Death, Sleep and the Traveler
“We can speak of occupied languages as we speak of occupied countries,” Juan Goytisolo wrote recently in The New York Times, thinking of the Spanish of Franco’s Spain. Yet this is a language occupied by native speakers, not by an invading army, and the members of the Resistance all seem to live abroad—they are the Free French, to shift the latitude of the metaphor, not the maquis. Certainly any good book written in Spanish strikes a blow for the language’s liberation, but the characters in such books (and the people stuck in Spain) may be forgiven for dreaming of less oblique acts of sabotage against the status quo.
This is the dream of the hero of Goytisolo’s own brilliant Count Julian: a ruinous, apocalyptic reversal of the whole course of Spanish history. The Moors, held off by the Cid, turned back at Granada in 1492, come sweeping over the Straits of Gibraltar at last, scimitars gleaming, white robes flowing, grins like Peter O’Toole’s all over their faces. “O tempora! O Moors!” the hero snappily thinks at one point.
The book recounts a hallucinatory day in the life of a Spanish exile in Tangier, histrionically peering (and refusing to peer) across the narrow water at what he calls his harsh homeland, that arid, Castilian country, home of St. Theresa, Lope de Vega, Calderón, the Generation of ‘98, and the Falange. His major act in the course of this (and other) days is to take a trip to the local library with a purseful of dead insects, and crush them between the pages of a few Spanish classics, smearing those immortal words with the blood and entrails of bees and ants and spiders and flies—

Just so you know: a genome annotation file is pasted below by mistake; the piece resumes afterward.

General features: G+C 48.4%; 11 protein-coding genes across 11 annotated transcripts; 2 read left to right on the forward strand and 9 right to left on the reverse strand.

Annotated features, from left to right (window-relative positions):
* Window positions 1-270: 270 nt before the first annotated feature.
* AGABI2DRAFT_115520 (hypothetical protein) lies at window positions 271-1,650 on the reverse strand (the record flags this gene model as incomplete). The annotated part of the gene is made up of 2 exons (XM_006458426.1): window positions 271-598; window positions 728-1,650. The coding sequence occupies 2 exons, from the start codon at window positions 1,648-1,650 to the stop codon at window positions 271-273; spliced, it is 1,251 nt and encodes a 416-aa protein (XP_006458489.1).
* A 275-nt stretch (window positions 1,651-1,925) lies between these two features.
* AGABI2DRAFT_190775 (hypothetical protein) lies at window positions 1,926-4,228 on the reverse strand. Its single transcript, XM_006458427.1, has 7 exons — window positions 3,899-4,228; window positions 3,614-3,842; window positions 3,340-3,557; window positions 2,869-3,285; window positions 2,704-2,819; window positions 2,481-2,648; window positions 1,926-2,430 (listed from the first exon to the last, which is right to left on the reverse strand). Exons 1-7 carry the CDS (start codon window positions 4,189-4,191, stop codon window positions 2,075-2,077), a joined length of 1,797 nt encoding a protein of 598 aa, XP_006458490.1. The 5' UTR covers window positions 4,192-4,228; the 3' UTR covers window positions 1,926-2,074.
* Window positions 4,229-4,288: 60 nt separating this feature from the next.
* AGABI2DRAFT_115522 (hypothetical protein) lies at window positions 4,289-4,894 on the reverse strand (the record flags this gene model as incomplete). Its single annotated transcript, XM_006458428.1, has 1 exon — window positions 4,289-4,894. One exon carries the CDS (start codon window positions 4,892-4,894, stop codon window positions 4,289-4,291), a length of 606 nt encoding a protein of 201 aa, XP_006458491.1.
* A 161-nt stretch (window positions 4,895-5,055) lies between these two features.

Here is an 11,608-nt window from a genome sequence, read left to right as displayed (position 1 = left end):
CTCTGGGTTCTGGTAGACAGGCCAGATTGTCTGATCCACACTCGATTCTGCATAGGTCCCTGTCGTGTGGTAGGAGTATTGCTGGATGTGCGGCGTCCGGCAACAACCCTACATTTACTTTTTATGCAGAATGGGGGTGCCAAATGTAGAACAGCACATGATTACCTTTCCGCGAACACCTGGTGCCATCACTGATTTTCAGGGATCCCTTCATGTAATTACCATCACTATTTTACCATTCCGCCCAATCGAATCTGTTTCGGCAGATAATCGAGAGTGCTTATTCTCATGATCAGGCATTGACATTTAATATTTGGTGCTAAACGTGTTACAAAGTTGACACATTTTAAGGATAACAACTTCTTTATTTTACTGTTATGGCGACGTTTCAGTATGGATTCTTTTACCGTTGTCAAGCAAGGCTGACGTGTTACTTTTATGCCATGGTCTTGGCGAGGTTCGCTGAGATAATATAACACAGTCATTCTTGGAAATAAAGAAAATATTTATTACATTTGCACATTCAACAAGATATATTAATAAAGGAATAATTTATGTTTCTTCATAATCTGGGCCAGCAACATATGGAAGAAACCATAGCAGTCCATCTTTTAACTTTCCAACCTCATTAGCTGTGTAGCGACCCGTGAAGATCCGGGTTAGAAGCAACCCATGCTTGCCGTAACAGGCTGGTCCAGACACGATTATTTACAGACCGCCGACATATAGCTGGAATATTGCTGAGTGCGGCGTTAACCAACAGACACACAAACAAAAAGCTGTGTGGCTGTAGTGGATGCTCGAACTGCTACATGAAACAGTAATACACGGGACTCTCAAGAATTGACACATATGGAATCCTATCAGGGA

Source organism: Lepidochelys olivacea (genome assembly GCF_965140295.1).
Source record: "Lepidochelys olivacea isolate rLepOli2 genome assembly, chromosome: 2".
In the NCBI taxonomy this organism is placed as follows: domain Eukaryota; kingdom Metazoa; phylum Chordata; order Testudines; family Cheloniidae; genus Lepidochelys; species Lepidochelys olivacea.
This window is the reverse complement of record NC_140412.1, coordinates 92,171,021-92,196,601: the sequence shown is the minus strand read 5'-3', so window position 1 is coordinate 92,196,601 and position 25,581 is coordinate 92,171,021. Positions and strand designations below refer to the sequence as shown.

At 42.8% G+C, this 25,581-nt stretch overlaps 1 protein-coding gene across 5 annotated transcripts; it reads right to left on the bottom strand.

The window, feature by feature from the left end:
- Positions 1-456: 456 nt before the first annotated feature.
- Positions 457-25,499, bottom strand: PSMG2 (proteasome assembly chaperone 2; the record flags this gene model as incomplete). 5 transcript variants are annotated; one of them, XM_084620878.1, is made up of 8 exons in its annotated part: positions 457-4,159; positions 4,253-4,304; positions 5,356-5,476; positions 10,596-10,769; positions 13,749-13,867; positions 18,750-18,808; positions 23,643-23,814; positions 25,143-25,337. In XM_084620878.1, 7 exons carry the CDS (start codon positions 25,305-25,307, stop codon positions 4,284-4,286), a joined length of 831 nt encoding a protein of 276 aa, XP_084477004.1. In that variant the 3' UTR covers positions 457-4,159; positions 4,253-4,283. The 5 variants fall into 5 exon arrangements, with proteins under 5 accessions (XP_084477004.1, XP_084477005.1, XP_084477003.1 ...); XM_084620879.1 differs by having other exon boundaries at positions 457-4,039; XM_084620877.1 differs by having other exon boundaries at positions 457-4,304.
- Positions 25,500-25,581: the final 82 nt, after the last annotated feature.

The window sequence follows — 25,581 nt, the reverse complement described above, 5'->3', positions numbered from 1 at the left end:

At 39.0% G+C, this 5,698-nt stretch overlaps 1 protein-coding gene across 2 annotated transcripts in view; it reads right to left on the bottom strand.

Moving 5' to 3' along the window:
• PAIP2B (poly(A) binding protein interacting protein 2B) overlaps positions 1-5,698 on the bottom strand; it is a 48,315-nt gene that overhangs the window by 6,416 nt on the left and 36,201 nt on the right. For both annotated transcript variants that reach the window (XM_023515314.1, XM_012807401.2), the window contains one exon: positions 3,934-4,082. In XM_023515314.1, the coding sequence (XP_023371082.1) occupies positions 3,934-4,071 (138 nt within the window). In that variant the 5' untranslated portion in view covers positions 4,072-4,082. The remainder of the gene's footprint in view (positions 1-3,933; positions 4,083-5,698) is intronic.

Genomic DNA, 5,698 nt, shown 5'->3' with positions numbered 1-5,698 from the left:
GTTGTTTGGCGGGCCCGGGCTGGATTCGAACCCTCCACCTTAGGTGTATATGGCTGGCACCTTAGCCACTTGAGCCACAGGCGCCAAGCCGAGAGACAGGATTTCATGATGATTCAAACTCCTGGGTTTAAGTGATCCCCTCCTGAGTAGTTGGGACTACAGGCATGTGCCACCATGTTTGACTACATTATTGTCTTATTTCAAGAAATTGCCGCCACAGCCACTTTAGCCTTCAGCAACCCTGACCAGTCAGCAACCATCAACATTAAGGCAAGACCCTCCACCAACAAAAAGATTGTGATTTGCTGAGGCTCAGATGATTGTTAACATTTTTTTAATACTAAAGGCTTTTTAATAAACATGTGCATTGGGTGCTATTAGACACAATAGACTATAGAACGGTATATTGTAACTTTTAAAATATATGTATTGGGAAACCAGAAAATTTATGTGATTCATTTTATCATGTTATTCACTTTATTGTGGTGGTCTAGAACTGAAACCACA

the “Dos de Mayo,” the resoundingly patriotic sonnet of Enrique López Alarcón!: you can barely keep from drooling as you place the massive corpse of a horsefly on top of it, and zap!: consummatum est: the perfect hendecasyllable is shattered, the grandiloquent tercet is blotted out….
The helplessness which lies behind this comic and pathetic gesture of wrath and rebellion is too painful to be laughed at for long, and a good measure of Goytisolo’s achievement is the poise with which he juggles both helplessness and laughter, avoiding despair on the one hand and too much jocularity on the other. This makes the book a very literary achievement, an elegant and accomplished novel about impotent rage rather than a cry of rage and impotence itself, and a little too civilized for all the violence it keeps threatening to conjure up (“on the way back home, you will meet an old woman mounted on a humble ass, and gratuitously attack her, with the greatest severity and cruelty”).
I say this because the book occasionally behaves as if it were a genuine political act all on its own—it is no more political than any good novel is, and it is less political than some. What it is, is a Spanish work …
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